In many parts of the world when in a conversation the burden of comprehension is placed on the listener. It is the responsibility of the listener to understand the communicator. In other parts of the world the burden of comprehension is placed on the communicator. A communicator must ensure that he/she communicates so that those listening understand.
Though I would argue in America that we largely place the comprehension burden on the communicator, many high capacity leaders have a tendency to place this burden on their listeners. For leaders in the church we must communicate in such a way so that others can understand us and are then moved to respond.
Failure to communicate so that others can understand results in a frustrated staff and a lost congregation.
Steps to Better Comprehension
- Establish a common vocabulary in your environment and give it clear definition. One way of doing this might be to gather a small group of key leaders and identify a collection of organizational values (no more than 6).
- Give clarity and definition to your organizations mission. Make sure your mission statement is unique to your organization. If someone had to match 6 mission statements to 6 churches is yours unique to your community or could it be confused with a different community.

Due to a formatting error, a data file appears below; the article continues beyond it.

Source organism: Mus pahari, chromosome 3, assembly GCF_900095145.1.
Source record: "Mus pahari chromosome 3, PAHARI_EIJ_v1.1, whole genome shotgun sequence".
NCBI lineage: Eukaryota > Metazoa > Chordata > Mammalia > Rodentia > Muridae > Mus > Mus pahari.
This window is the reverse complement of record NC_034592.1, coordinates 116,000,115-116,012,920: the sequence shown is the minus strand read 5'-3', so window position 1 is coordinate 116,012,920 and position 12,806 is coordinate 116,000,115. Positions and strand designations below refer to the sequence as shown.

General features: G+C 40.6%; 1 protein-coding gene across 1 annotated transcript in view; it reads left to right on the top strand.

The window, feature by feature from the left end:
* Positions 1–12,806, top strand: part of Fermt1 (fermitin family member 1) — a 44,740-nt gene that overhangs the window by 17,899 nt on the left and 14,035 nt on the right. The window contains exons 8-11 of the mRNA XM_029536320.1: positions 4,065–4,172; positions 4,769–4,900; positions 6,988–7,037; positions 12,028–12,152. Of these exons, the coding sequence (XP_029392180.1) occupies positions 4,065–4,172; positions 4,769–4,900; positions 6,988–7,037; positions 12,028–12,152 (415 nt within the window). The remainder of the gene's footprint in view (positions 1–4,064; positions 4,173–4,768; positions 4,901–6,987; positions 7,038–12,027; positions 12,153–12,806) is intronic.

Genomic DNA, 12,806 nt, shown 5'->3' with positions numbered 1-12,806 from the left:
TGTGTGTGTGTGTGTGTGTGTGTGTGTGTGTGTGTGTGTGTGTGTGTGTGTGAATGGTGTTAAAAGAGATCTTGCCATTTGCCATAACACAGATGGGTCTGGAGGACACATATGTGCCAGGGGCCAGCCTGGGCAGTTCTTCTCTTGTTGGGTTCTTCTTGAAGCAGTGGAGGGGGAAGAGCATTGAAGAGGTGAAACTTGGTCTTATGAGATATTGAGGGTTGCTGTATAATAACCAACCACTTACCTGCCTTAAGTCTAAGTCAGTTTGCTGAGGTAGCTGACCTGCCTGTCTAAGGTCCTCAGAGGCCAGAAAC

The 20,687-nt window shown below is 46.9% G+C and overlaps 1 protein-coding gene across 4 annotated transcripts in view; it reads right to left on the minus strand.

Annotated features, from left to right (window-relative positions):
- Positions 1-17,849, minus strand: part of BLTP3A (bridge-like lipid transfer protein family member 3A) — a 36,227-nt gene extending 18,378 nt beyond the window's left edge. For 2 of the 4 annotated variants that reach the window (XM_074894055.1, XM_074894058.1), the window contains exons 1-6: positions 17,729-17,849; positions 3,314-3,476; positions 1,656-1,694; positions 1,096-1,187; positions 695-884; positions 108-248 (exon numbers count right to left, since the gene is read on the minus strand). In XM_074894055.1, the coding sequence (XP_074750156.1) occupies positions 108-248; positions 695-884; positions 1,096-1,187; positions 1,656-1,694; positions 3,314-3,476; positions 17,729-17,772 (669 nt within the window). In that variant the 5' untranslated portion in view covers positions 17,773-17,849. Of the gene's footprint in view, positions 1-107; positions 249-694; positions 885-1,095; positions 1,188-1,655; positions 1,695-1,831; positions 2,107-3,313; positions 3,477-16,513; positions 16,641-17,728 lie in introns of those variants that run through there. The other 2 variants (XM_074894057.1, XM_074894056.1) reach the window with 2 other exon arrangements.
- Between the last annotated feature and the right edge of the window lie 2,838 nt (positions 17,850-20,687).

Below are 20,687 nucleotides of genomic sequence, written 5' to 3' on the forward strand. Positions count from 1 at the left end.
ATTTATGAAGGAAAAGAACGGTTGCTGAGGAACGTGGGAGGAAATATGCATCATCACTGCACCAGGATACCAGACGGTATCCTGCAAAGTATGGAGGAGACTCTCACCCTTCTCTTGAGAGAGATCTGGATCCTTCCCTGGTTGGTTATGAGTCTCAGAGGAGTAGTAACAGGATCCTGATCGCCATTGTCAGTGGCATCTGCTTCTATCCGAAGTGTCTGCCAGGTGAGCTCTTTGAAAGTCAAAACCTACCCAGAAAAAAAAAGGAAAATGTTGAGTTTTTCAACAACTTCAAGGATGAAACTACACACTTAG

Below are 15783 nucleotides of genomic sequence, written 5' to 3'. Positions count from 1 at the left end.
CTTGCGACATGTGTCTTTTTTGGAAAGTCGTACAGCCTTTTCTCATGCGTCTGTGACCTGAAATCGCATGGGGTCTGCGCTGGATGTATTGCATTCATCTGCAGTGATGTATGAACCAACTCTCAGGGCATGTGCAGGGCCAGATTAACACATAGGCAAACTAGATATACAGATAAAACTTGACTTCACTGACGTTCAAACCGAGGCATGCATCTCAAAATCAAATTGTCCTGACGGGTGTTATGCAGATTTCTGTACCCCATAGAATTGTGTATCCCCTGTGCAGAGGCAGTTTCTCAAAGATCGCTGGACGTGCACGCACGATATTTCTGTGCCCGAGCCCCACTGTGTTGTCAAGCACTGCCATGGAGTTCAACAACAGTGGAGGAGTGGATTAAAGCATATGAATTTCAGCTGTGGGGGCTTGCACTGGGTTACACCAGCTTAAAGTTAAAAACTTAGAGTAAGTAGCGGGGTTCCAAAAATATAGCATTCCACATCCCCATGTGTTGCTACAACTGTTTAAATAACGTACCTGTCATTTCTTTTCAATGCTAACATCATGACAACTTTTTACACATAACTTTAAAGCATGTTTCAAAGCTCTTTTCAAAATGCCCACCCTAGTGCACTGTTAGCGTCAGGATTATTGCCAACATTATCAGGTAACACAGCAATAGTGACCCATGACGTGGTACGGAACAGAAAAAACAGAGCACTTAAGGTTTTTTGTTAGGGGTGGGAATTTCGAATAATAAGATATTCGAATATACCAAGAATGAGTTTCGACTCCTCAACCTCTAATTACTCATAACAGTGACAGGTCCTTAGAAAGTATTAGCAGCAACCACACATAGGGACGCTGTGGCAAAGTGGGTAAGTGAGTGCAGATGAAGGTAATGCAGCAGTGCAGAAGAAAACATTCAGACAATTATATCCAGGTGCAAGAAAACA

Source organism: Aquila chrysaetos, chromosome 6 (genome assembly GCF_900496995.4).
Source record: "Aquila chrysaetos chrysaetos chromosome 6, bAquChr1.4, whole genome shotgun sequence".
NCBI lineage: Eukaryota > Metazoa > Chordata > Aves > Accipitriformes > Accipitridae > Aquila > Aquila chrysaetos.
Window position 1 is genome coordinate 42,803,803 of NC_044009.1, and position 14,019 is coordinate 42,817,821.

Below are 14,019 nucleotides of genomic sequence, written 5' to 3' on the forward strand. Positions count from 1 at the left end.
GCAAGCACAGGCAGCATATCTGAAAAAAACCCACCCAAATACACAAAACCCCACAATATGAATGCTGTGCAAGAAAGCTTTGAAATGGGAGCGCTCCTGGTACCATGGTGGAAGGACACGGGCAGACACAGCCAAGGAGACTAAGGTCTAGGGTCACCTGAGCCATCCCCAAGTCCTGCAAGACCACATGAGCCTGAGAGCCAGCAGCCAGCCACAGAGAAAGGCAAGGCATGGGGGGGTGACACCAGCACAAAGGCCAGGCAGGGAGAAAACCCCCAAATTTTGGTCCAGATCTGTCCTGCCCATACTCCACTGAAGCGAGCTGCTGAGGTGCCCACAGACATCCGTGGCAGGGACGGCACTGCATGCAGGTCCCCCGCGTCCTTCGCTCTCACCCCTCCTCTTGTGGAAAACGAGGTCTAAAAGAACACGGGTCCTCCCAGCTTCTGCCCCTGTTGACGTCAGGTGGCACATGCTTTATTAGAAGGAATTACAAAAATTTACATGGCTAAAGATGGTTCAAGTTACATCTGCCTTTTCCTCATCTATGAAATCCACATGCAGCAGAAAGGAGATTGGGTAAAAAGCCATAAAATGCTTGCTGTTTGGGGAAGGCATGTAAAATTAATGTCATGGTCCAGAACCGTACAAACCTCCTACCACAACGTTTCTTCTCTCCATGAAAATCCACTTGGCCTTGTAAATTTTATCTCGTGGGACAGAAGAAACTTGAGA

- Identify common phrases or words that are used and define those phrases.
- Leak your vocabulary every chance you get. Never get tired of using the language that articulates your values, mission and culture.
The above has proven to be very helpful in many organizations and serve as a roadmap to better communication in all your organization does.
You May Need to Lead Up
If you’re reading this blog chances are you will need buy in from those whom you report to. If you don’t have any of the aforementioned take it upon yourself to open up dialogue with your boss. Share some of the benefits and how it will make his job easier and render better results.
I will be monitoring this post so if you have a scenario you’d like to share below, I’d be more than happy to weigh in and help form some conversation points.
Anything to help.